By: Jessica Hartling
Philosophy Club is currently in the process of changing its name to the Philosophical Inquiry Club, (P.I. Club).
This semester, the P.I. Club has hosted biweekly discussions on Monday afternoons where all faculty, staff and students are welcome to join.
Each meeting is an informal discussion focused on a philosophical or political topic. Previous topics of discussion included the impact of social networking upon our personal relationships, to Black Friday and the ethics of businesses.
This semester there has not been a large attendance of students at each meeting. “Philosophy Club used to have very active students; however, they graduated a few years ago,” Robyn Gaier, assistant professor of philosophy, told Lumen. “Since then, each fall semester we are rebuilding, and by spring semester we have a real membership.”
“I hope that more students become involved in the club,” Brittany Thompson, junior dietetics major and ethics minor from Prior Lake, Minn., and P.I. Club president, told Lumen.
“Classes have a tendency to focus on the few concrete answers in the world, but this club pulls some of the focus back to the value of a quality question,” Thompson said.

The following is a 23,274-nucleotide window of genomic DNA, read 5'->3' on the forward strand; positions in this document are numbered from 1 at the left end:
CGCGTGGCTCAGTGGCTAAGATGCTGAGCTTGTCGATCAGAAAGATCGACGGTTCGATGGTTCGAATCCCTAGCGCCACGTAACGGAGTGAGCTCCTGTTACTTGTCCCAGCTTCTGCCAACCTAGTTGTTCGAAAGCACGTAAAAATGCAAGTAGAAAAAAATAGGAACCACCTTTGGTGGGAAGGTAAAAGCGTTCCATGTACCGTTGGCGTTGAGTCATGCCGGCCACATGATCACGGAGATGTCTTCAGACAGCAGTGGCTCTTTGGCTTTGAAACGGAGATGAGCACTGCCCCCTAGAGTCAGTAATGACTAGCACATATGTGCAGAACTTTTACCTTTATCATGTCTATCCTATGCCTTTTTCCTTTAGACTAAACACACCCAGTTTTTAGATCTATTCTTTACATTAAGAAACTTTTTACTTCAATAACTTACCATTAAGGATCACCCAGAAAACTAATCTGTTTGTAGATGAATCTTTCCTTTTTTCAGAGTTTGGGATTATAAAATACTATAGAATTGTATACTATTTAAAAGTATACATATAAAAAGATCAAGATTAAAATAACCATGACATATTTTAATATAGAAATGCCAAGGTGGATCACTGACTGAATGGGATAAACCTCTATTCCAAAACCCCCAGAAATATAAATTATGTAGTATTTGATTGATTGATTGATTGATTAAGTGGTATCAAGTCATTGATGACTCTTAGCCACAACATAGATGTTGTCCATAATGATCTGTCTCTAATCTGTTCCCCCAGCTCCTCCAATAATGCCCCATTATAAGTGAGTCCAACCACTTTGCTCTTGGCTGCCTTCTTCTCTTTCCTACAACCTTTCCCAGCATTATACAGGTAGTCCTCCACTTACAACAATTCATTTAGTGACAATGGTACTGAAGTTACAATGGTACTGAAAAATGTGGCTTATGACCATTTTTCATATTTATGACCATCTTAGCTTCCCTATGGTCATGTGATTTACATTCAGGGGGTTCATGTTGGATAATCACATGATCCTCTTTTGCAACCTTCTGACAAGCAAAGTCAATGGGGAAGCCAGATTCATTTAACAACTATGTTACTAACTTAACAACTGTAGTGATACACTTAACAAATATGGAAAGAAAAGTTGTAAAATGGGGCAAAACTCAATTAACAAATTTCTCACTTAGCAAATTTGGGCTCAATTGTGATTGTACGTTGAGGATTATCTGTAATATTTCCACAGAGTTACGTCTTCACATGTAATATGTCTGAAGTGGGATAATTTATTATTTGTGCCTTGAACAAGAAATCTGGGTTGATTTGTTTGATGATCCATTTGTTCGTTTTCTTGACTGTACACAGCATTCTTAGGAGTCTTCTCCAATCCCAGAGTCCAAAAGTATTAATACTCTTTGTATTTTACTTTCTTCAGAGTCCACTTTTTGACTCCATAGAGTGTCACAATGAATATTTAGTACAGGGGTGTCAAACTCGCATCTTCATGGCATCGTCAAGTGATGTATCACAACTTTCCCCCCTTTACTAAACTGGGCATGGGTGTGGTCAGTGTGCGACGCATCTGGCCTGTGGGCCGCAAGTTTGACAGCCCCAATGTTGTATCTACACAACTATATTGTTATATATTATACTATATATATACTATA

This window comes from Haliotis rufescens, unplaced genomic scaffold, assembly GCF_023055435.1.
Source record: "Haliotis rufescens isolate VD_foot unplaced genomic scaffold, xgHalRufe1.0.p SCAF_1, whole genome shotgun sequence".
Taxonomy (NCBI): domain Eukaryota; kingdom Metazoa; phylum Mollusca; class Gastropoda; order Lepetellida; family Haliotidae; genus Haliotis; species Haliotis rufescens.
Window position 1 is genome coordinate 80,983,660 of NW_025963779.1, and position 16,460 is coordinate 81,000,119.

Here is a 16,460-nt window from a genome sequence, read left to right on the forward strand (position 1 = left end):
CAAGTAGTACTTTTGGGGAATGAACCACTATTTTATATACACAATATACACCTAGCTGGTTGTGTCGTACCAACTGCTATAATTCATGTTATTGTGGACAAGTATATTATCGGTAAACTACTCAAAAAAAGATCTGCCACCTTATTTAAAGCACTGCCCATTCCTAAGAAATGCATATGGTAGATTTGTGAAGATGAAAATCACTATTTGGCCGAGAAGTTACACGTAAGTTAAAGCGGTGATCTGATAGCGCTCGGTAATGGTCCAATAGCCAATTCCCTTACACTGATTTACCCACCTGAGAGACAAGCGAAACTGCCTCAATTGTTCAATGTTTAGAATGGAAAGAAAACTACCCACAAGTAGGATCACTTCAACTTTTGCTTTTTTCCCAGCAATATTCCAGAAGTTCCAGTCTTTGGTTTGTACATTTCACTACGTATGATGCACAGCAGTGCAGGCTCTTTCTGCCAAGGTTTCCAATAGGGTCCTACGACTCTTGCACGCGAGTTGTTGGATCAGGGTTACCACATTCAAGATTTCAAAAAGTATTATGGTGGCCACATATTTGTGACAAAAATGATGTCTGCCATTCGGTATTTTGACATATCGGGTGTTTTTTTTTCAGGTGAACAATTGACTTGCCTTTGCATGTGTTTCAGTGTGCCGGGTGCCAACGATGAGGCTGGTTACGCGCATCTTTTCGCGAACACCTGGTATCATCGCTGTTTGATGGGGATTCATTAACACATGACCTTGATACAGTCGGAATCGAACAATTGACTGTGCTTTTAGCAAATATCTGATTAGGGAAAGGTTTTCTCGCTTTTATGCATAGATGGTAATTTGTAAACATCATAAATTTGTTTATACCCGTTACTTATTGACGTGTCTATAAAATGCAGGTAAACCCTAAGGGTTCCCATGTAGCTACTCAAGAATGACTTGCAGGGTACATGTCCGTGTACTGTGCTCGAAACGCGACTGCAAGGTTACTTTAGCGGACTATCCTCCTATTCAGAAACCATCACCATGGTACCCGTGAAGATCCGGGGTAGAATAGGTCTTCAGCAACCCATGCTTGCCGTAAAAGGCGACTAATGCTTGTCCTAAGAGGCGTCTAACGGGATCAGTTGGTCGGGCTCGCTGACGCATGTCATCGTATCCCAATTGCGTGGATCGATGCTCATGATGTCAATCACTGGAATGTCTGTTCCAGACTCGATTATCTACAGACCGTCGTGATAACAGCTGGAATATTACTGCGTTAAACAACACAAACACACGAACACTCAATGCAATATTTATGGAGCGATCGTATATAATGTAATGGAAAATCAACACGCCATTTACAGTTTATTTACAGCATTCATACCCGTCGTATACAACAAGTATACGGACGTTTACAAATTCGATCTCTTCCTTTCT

“Students need a philosophical and intellectual outlet, but not in a graded or evaluated atmosphere,” Gaier said. “P.I. Club allows for all those who attend to have these informal discussions in a relaxed environment.”
“Next semester we are looking into hosting movie and discussion nights,” Thompson said. “The movies will align with some of the topics discussed in mission seminar courses to encourage attendance, as well as deepening the knowledge base related to such topics.”
“In February, around Valentine’s Day, we normally have a discussion about the nature of love and relationships,” Gaier said. “Around Easter, there is usually a world religions discussion as well.”
“Every Spring UW-La Crosse hosts a philosophy conference,” Gaier said. “I would like to see the club build up where there would be a real interest by the student body in attending.”
“I believe an important component of being an ethical person is reflection and discussion of moral issues,” Thompson said. “Being involved in the club has been such a positive experience for me so far because it is an hour out of my week where I can sit on a comfortable couch, put away my phone and simply talk with some fascinating people.”